若草物語の時代背景は、アメリカでthe Civil War(南北戦争)をしていた時代です。1861年から1865年。奴隷制度をめぐって、南(農業)と北(工業)でドンパチやっていました。そのころ日本はというと、幕末真っ最中。尊皇攘夷とか何とかで、刀を振り回していましたとさ。
Jo immediately sat up, put her hands in her pockets, and began to whistle.
“Don’t, Jo. It’s so boyish!”
“That’s why I do it.”
“I detest rude, unladylike girls!”
“I hate affected, niminy-piminy chits!”
“Birds in their little nests agree,” sang Beth, the peacemaker, with such a funny face that both sharp voices softened to a laugh, and the “pecking” ended for that time.
“Really, girls, you are both to be blamed,” said Meg, beginning to lecture in her elder-sisterly fashion. “You are old enough to leave off boyish tricks, and to behave better, Josephine. It didn’t matter so much when you were a little girl, but now you are so tall, and turn up your hair, you should remember that you are a young lady.”
niminy-piminy : 気取った
chit : こども、メモ
“I’m not! And if turning up my hair makes me one, I’ll wear it in two tails till I’m twenty,” cried Jo, pulling off her net, and shaking down a chestnut mane. “I hate to think I’ve got to grow up, and be Miss March, and wear long gowns, and look as prim as a China Aster! It’s bad enough to be a girl, anyway, when I like boy’s games and work and manners! I can’t get over my disappointment in not being a boy. And it’s worse than ever now, for I’m dying to go and fight with Papa. And I can only stay home and knit, like a poky old woman!”
And Jo shook the blue army sock till the needles rattled like castanets, and her ball bounded across the room.
chestnut : 栗色
mane : 長くてふさふさした髪
poky : 遅い、のろい
“Poor Jo! It’s too bad, but it can’t be helped. So you must try to be contented with making your name boyish, and playing brother to us girls,” said Beth, stroking the rough head with a hand that all the dish washing and dusting in the world could not make ungentle in its touch.
“As for you, Amy,” continued Meg, “you are altogether too particular and prim. Your airs are funny now, but you’ll grow up an affected little goose, if you don’t take care. I like your nice manners and refined ways of speaking, when you don’t try to be elegant. But your absurd words are as bad as Jo’s slang.”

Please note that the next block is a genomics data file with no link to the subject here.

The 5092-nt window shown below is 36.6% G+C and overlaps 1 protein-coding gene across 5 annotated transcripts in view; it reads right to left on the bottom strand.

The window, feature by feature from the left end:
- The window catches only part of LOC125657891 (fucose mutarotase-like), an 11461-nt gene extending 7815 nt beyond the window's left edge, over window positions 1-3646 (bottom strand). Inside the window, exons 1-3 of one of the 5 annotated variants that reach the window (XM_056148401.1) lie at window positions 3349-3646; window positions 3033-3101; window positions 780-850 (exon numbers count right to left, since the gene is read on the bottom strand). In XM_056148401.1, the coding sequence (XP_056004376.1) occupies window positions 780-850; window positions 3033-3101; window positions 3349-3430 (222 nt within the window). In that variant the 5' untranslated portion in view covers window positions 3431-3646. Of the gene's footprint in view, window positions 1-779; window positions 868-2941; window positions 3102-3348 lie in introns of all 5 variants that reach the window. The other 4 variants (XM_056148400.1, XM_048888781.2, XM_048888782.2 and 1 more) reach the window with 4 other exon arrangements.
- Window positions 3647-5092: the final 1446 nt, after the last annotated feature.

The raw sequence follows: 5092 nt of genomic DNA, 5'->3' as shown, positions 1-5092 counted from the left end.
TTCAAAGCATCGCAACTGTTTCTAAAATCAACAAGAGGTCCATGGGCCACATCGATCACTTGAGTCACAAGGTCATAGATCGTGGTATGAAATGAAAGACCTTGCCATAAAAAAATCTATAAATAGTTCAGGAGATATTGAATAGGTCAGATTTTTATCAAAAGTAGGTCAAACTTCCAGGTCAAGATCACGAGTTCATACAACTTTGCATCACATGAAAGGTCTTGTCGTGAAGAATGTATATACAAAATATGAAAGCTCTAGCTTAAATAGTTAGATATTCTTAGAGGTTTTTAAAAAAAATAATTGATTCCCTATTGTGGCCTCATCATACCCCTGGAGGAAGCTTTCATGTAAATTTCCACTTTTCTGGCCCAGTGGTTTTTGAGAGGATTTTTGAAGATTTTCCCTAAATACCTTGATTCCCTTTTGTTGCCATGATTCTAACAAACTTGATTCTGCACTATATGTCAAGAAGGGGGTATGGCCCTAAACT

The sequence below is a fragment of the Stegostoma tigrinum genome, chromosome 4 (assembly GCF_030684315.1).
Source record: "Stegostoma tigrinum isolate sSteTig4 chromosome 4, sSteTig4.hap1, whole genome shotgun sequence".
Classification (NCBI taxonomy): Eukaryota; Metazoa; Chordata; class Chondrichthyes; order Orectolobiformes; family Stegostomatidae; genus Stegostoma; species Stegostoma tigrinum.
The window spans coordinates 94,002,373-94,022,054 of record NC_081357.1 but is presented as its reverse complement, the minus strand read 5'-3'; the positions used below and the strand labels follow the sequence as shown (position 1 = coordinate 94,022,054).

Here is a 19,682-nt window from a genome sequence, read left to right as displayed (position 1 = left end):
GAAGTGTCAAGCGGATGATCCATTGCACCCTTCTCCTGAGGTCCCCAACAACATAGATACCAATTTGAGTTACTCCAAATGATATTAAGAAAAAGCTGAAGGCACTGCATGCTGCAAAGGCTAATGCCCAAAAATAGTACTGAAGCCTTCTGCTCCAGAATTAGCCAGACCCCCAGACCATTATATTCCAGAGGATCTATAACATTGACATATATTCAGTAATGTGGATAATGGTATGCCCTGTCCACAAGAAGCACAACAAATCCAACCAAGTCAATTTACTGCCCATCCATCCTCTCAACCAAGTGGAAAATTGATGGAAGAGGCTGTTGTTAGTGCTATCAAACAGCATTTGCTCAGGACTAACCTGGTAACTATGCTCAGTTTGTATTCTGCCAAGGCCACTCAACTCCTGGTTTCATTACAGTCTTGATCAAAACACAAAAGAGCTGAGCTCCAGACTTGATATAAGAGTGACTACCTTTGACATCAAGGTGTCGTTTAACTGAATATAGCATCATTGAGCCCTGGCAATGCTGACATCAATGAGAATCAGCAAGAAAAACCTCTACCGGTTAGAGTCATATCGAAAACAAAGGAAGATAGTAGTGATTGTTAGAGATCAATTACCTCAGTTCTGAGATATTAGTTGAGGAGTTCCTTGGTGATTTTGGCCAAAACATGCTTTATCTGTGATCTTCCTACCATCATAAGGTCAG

“If Jo is a tomboy and Amy a goose, what am I, please?” asked Beth, ready to share the lecture.
“You’re a dear, and nothing else,” answered Meg warmly, and no one contradicted her, for the ‘Mouse’ was the pet of the family.
As young readers like to know ‘how people look’, we will take this moment to give them a little sketch of the four sisters, who sat knitting away in the twilight, while the December snow fell quietly without, and the fire crackled cheerfully within. It was a comfortable room, though the carpet was faded and the furniture very plain, for a good picture or two hung on the walls, books filled the recesses, chrysanthemums and Christmas roses bloomed in the windows, and a pleasant atmosphere of home peace pervaded it.
tomboy : 男の子のような女の子
recess : 収納部分、休み
chrysanthemum : 菊
Margaret, the eldest of the four, was sixteen, and very pretty, being plump and fair, with large eyes, plenty of soft brown hair, a sweet mouth, and white hands, of which she was rather vain. Fifteen- year-old Jo was very tall, thin, and brown, and reminded one of a colt, for she never seemed to know what to do with her long limbs, which were very much in her way. She had a decided mouth, a comical nose, and sharp, gray eyes, which appeared to see everything, and were by turns fierce, funny, or thoughtful. Her long, thick hair was her one beauty, but it was usually bundled into a net, to be out of her way. Round shoulders had Jo, big hands and feet, a flyaway look to her clothes, and the uncomfortable appearance of a girl who was rapidly shooting up into a woman and didn’t like it. Elizabeth, or Beth, as everyone called her, was a rosy, smooth- haired, bright-eyed girl of thirteen, with a shy manner, a timid voice, and a peaceful expression which was seldom disturbed. Her father called her ‘Little Miss Tranquility’, and the name suited her excellently, for she seemed to live in a happy world of her own, only venturing out to meet the few whom she trusted and loved. Amy, though the youngest, was a most important person, in her own opinion at least. A regular snow maiden, with blue eyes, and yellow hair curling on her shoulders, pale and slender, and always carrying herself like a young lady mindful of her manners. What the characters of the four sisters were we will leave to be found out.
plump : 丸みを帯びた、ふっくらしている
colt : 子馬
The clock struck six and, having swept up the hearth, Beth put a pair of slippers down to warm. Somehow the sight of the old shoes had a good effect upon the girls, for Mother was coming, and everyone brightened to welcome her. Meg stopped lecturing, and lighted the lamp, Amy got out of the easy chair without being asked, and Jo forgot how tired she was as she sat up to hold the slippers nearer to the blaze.
“They are quite worn out. Marmee must have a new pair.”
“I thought I’d get her some with my dollar,” said Beth.
“No, I shall!” cried Amy.
“I’m the oldest,” began Meg, but Jo cut in with a decided, “I’m the man of the family now Papa is away, and I shall provide the slippers, for he told me to take special care of Mother while he was gone.”
“I’ll tell you what we’ll do,” said Beth, “let’s each get her something for Christmas, and not get anything for ourselves.”
hearth : 暖炉の前